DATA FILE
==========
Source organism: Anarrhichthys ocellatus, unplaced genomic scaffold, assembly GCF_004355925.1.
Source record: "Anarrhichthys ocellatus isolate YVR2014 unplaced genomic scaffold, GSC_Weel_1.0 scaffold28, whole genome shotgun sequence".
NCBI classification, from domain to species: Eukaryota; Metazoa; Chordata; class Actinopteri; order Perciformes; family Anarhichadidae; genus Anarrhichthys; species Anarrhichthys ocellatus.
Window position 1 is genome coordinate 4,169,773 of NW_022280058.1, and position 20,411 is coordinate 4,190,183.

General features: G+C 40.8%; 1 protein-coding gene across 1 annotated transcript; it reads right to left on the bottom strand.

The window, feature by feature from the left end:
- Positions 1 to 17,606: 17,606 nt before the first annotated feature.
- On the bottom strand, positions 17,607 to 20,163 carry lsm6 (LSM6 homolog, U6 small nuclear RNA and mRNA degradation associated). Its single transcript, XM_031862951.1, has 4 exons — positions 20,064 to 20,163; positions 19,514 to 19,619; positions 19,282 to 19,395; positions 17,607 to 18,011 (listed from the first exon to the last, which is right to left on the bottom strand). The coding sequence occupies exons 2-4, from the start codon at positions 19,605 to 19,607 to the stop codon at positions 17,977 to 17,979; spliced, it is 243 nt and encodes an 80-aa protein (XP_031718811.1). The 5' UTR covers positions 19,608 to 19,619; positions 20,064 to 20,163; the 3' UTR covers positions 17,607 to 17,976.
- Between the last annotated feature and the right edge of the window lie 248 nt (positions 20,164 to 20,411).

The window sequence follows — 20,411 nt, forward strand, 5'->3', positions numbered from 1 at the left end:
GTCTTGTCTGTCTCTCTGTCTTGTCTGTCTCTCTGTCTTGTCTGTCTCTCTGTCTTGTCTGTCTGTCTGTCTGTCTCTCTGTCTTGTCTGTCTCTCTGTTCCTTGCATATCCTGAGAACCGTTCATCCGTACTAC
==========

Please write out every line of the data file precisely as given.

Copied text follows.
Source organism: Anarrhichthys ocellatus, unplaced genomic scaffold, assembly GCF_004355925.1.
Source record: "Anarrhichthys ocellatus isolate YVR2014 unplaced genomic scaffold, GSC_Weel_1.0 scaffold28, whole genome shotgun sequence".
NCBI classification, from domain to species: Eukaryota; Metazoa; Chordata; class Actinopteri; order Perciformes; family Anarhichadidae; genus Anarrhichthys; species Anarrhichthys ocellatus.
Window position 1 is genome coordinate 4,169,773 of NW_022280058.1, and position 20,411 is coordinate 4,190,183.

General features: G+C 40.8%; 1 protein-coding gene across 1 annotated transcript; it reads right to left on the bottom strand.

The window, feature by feature from the left end:
- Positions 1 to 17,606: 17,606 nt before the first annotated feature.
- On the bottom strand, positions 17,607 to 20,163 carry lsm6 (LSM6 homolog, U6 small nuclear RNA and mRNA degradation associated). Its single transcript, XM_031862951.1, has 4 exons — positions 20,064 to 20,163; positions 19,514 to 19,619; positions 19,282 to 19,395; positions 17,607 to 18,011 (listed from the first exon to the last, which is right to left on the bottom strand). The coding sequence occupies exons 2-4, from the start codon at positions 19,605 to 19,607 to the stop codon at positions 17,977 to 17,979; spliced, it is 243 nt and encodes an 80-aa protein (XP_031718811.1). The 5' UTR covers positions 19,608 to 19,619; positions 20,064 to 20,163; the 3' UTR covers positions 17,607 to 17,976.
- Between the last annotated feature and the right edge of the window lie 248 nt (positions 20,164 to 20,411).

The window sequence follows — 20,411 nt, forward strand, 5'->3', positions numbered from 1 at the left end:
GTCTTGTCTGTCTCTCTGTCTTGTCTGTCTCTCTGTCTTGTCTGTCTCTCTGTCTTGTCTGTCTGTCTGTCTGTCTCTCTGTCTTGTCTGTCTCTCTGTTCCTTGCATATCCTGAGAACCGTTCATCCGTACTAC